Environmental Law and Policy in Namibia: Towards Making Africa the Tree of Life (Third Edition)
LAND AND AGRICULTURE
LAND AND AGRICULTURAL LAWS AND POLICIES RELEVANT FOR ENVIRONMENTAL PROTECTION IN NAMIBIA
Oliver C. Ruppel, Shirley Bethune and Anielle von Finckenstein
Land degradation is one of the major environmental concerns in Namibia as land is the basis for survival. Land degradation threatens environmental quality and has a negative economic impact. In Namibia, farming has deep cultural and social meaning. About 70% of the Namibian population depends on agricultural activities for a livelihood.1 Thus, the conservation of land by legal means is of critical importance for the country.2
Land degradation in Namibia, like elsewhere in the world occurs in different forms and the effects and causes of land degradation are manifold.3 It is, inter alia, caused by climatic variations, especially the high variability of rainfall patterns, and human activities. According to the Namibia Household Income and Expenditure Survey 2009/2010,4 23% of Namibian households depend on subsistence farming as the main source of income. This figure has decreased from 38% in 1993/1994 and 29% in 2003/2004. However, many Namibians depend – directly or indirectly – more on farming than on any other economic activity.5 Despite the fact that the whole agriculture and forestry sector, which includes processing, only made up 5.1% of GDP in 20096 most of the land in Namibia is used for agricultural purposes.7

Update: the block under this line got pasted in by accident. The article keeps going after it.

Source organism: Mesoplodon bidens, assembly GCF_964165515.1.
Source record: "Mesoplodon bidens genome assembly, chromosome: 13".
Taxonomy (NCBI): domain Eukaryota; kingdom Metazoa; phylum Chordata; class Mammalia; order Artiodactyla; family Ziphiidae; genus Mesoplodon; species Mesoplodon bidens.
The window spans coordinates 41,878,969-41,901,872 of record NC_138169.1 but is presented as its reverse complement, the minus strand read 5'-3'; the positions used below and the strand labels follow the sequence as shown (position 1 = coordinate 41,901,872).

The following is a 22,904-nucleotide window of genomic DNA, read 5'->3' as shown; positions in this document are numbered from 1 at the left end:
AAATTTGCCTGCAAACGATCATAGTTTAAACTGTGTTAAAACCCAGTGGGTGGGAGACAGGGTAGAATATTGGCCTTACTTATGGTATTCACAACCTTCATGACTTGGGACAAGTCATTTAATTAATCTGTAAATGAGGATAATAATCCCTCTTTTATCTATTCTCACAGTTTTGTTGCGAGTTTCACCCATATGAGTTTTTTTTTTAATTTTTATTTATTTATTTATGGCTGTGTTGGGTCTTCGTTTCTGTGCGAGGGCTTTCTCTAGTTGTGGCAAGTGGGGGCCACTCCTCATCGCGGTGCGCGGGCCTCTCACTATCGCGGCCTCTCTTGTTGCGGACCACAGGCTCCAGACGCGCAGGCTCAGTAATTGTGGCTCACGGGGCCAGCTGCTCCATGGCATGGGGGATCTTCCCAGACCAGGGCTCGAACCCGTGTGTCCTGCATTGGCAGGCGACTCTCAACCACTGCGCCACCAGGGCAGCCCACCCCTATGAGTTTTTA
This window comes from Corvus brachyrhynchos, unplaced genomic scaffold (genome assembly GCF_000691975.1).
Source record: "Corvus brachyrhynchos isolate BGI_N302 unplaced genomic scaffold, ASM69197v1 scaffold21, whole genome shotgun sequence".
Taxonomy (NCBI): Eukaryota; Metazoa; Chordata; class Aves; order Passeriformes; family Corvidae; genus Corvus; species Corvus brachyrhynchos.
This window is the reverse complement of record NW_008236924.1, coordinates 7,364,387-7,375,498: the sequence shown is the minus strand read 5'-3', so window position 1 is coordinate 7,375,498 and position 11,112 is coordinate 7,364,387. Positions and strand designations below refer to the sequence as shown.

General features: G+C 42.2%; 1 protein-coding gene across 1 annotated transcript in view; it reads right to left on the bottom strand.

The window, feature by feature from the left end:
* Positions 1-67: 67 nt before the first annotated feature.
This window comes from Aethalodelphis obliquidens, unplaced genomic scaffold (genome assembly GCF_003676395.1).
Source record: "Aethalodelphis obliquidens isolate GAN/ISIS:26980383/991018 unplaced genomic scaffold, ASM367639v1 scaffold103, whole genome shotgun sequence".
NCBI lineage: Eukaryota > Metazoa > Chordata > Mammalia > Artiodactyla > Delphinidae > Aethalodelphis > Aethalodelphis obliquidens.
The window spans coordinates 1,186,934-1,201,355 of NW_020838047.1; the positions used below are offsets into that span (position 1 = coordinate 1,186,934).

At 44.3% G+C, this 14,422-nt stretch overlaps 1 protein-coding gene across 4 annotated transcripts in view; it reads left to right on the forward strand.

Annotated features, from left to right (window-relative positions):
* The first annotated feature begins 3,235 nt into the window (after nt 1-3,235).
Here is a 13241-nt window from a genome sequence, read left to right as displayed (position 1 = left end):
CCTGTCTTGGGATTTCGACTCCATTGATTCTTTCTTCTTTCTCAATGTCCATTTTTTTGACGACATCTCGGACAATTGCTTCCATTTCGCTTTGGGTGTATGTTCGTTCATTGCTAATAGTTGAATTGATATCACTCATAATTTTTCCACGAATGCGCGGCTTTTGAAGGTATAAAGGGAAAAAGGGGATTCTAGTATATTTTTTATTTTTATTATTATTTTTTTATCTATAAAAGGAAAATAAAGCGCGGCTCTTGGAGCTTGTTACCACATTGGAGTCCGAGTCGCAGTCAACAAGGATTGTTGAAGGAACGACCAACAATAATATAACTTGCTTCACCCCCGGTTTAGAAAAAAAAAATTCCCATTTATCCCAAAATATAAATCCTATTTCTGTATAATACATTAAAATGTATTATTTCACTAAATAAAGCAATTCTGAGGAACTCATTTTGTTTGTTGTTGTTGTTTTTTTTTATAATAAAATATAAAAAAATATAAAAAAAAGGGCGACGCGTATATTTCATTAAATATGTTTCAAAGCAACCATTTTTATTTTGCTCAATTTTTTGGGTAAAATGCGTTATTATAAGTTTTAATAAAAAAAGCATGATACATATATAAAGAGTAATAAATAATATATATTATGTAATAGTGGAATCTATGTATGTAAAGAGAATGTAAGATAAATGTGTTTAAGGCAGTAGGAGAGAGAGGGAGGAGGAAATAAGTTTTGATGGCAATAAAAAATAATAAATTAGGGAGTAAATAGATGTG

Overstocking and overgrazing are considered to be the main causes for land degradation in Namibia. Especially in rural areas, poverty forces people into unsustainable environmental management practices such as overstocking and overgrazing in order to ensure food supply. More often than not, the densities of livestock exceed the carrying capacity of the land, which places strain on the environment. Further negative effects on land are caused by the unsustainable harvesting of forest resources, wild plants and game, and the clearing of land for farming or housing purposes.8
Land degradation not only has negative economic consequences in that it reduces the country’s resources, it also poses a serious threat to food security and rural livelihoods, which particularly affects the most vulnerable groups in Namibia’s poor and densely populated areas. The most alarming effects of land degradation are deforestation, decreased availability of palatable grass species, soil erosion, bush encroachment and soil salinisation.9
In light of this environmental background, the importance of soil conservation becomes apparent. However, both nationally and internationally this area of the environment has not yet gotten the attention it deserves.
2 Soil Protection in the International Legal Framework
Even though some international conventions recognise the importance of soil conservation, no overarching framework exists as yet.